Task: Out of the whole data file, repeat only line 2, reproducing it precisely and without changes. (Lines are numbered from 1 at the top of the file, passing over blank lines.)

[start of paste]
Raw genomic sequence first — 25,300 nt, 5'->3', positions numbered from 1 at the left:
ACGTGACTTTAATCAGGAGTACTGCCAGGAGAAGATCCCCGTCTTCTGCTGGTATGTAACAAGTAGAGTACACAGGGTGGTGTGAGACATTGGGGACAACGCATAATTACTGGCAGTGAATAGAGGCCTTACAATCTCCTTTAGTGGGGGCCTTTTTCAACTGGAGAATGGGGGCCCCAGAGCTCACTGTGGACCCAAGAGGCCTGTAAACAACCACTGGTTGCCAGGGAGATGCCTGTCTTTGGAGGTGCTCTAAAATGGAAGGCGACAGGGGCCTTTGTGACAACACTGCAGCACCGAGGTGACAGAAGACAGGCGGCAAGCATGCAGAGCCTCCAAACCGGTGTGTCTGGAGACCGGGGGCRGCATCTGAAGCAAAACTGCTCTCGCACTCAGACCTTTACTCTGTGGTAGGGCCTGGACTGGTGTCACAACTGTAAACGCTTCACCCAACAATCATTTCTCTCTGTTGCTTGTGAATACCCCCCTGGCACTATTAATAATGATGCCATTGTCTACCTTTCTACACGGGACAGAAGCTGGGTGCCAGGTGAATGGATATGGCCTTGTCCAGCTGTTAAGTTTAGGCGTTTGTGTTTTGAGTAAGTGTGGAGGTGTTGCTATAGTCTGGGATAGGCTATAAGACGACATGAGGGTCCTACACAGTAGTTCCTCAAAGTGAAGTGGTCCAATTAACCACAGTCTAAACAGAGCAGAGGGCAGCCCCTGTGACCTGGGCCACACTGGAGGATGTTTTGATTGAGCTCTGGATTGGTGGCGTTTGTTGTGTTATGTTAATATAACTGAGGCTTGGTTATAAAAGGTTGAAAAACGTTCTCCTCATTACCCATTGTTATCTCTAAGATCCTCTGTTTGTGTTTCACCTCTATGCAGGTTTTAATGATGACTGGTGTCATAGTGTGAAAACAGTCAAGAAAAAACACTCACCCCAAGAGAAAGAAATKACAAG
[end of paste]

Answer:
ACGTGACTTTAATCAGGAGTACTGCCAGGAGAAGATCCCCGTCTTCTGCTGGTATGTAACAAGTAGAGTACACAGGGTGGTGTGAGACATTGGGGACAACGCATAATTACTGGCAGTGAATAGAGGCCTTACAATCTCCTTTAGTGGGGGCCTTTTTCAACTGGAGAATGGGGGCCCCAGAGCTCACTGTGGACCCAAGAGGCCTGTAAACAACCACTGGTTGCCAGGGAGATGCCTGTCTTTGGAGGTGCTCTAAAATGGAAGGCGACAGGGGCCTTTGTGACAACACTGCAGCACCGAGGTGACAGAAGACAGGCGGCAAGCATGCAGAGCCTCCAAACCGGTGTGTCTGGAGACCGGGGGCRGCATCTGAAGCAAAACTGCTCTCGCACTCAGACCTTTACTCTGTGGTAGGGCCTGGACTGGTGTCACAACTGTAAACGCTTCACCCAACAATCATTTCTCTCTGTTGCTTGTGAATACCCCCCTGGCACTATTAATAATGATGCCATTGTCTACCTTTCTACACGGGACAGAAGCTGGGTGCCAGGTGAATGGATATGGCCTTGTCCAGCTGTTAAGTTTAGGCGTTTGTGTTTTGAGTAAGTGTGGAGGTGTTGCTATAGTCTGGGATAGGCTATAAGACGACATGAGGGTCCTACACAGTAGTTCCTCAAAGTGAAGTGGTCCAATTAACCACAGTCTAAACAGAGCAGAGGGCAGCCCCTGTGACCTGGGCCACACTGGAGGATGTTTTGATTGAGCTCTGGATTGGTGGCGTTTGTTGTGTTATGTTAATATAACTGAGGCTTGGTTATAAAAGGTTGAAAAACGTTCTCCTCATTACCCATTGTTATCTCTAAGATCCTCTGTTTGTGTTTCACCTCTATGCAGGTTTTAATGATGACTGGTGTCATAGTGTGAAAACAGTCAAGAAAAAACACTCACCCCAAGAGAAAGAAATKACAAG